I have been active in the sustainable business ecosystem since the late ‘90s. A lot has happened and evolved in inclusion of CSR (Corporate social responsibility) and Environmental, Social and Governance factors (ESG) since then. In 2015, the UN has published the SDG list, a longlist of Sustainable Development goals. Both companies and governments are requested to target on inclusion of as many SDGs as possible. Actually, it has become a necessity when operating in society: be transparent and publish which SDGs are included in one’s activities
17 Sustainable development goals(SDGs). (Source: UN SDG)
Internationally well-known is GRI, The Global Reporting Initiative, an international independent standards organization that helps businesses, governments and other organizations understand and communicate their impacts on issues such as climate change, human rights and corruption. Apart from that, The Financial Stability Board created the Task Force on Climate-related Financial Disclosures (TCFD) to improve and increase reporting of climate-related financial information.
Japan and ESG implementation regarding responsible investing
The Japanese Stewardship Code requests fund-managers to disclose the details of their voting considerations, as well as studying and disclosing the role of proxy advisors and investment consultants whose roles can be essential in delivering investment rationale and transparency.
Sustainability on the whole is at the heart of principles of stewardship responsibilities, and it is therefore perhaps one of the most explicit and unique Stewardship Codes globally.
Since February 2020, all funds governed by the Code are requested to take necessary action related to ESG aspects as they are perceived.
According to investment analysts, there is a sense of stress amongst the sustainability practitioners, teams and company management in Japan, as the EU taxonomy (and other regional variations), the recommendations by the TCFD, the constantly evolving world of data-management, and the enhanced attention for societal issues as a result of Covid-19 result in a growing sustainability vocabulary that is not quite known in Japan.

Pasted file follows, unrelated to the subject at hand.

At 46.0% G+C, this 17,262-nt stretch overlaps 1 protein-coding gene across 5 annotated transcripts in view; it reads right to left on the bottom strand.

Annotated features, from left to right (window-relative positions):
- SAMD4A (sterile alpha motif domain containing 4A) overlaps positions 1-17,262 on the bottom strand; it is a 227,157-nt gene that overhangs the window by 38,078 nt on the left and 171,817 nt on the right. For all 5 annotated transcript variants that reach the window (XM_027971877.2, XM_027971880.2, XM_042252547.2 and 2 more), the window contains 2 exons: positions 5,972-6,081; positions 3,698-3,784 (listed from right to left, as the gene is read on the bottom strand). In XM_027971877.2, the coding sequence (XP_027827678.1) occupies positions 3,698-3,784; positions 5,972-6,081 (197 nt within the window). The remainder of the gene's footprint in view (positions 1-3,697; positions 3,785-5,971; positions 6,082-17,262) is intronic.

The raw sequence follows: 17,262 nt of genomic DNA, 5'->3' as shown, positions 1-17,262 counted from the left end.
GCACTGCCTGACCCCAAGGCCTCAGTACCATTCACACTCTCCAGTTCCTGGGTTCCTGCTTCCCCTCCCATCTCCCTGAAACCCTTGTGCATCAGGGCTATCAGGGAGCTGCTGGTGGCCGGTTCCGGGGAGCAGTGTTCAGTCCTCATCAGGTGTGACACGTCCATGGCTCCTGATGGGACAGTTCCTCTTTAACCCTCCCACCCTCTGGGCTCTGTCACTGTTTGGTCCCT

Current situation in SDGs in Japan
So, what’s the current status of the Japanese companies that would be the target for investment, lending and insurance underwriting both domestically and globally? Sadly, there are several statistics to show how far behind Japan is, especially when it comes to HR issues.
According to OECD data sources, Japan is last but one in both the percentage of women in management as well as women on boards, despite the relative improvements since the inception of the Corporate Governance Code. It is also in the bottom three when it comes to attractiveness for highly skilled migrant workers, and overseas university students.
When it comes to the environmental side, and in particular in relation to climate change, there is no shortage of commitments being made. Japan claims to have the highest number of non-financial companies directly supporting to the TCFD, the second largest commitment to adopt Science-Based Targets and the third largest to make commitments to moving to 100% renewable energy via the RE100 initiative: RE100 is a global initiative bringing together the world's most influential businesses committed to 100% renewable electricity.
Sense of urgency
Yet there is a sense of stress amongst the sustainability practitioners, teams and company management, as the EU taxonomy (and other regional variations), the TCFD recommendations, the constantly evolving world of data providers and standards, and the accelerated attention to social issues as a result of Covid-19 forms an ever-growing sustainability ‘alphabet soup’ - in an alphabet not native to the local tongue.
In an effort to alleviate this sense of stress and stimulate meaningful action, both public and private players have invested their time to create guidance documents including definitions, comparisons, context and case studies.
All documents mentioned below have an abundance of case studies – from Kao’s ESG materiality matrix, to NYK Holding’s carbon free vessel plans, which can be used as the basis of understanding where existing practice is, and where future discussion could be led.
JPX Practical Handbook for ESG Disclosure
National Action Plan Japan
And last but not least, the Japanese Ministry of Foreign Affairs released in October 2020 a national action plan regarding business and human rights. Its significance perhaps may lie in the fact that it has recognized the importance of SMEs (<300 employees for manufacturing, and <100 for wholesale) as they represent 70% of the labour force in Japan. The Japanese government plans to create a portal that includes information relevant for business and human rights.
As we all know, it takes considerable time and careful planning before major steps are made in Japanese society. But when a tipping point is reached, things can move at an exponential rate. Let’s hope that Japan will soon become a global top-ten player in implanting SDGs in Japanese society.
Tjeerd de Vries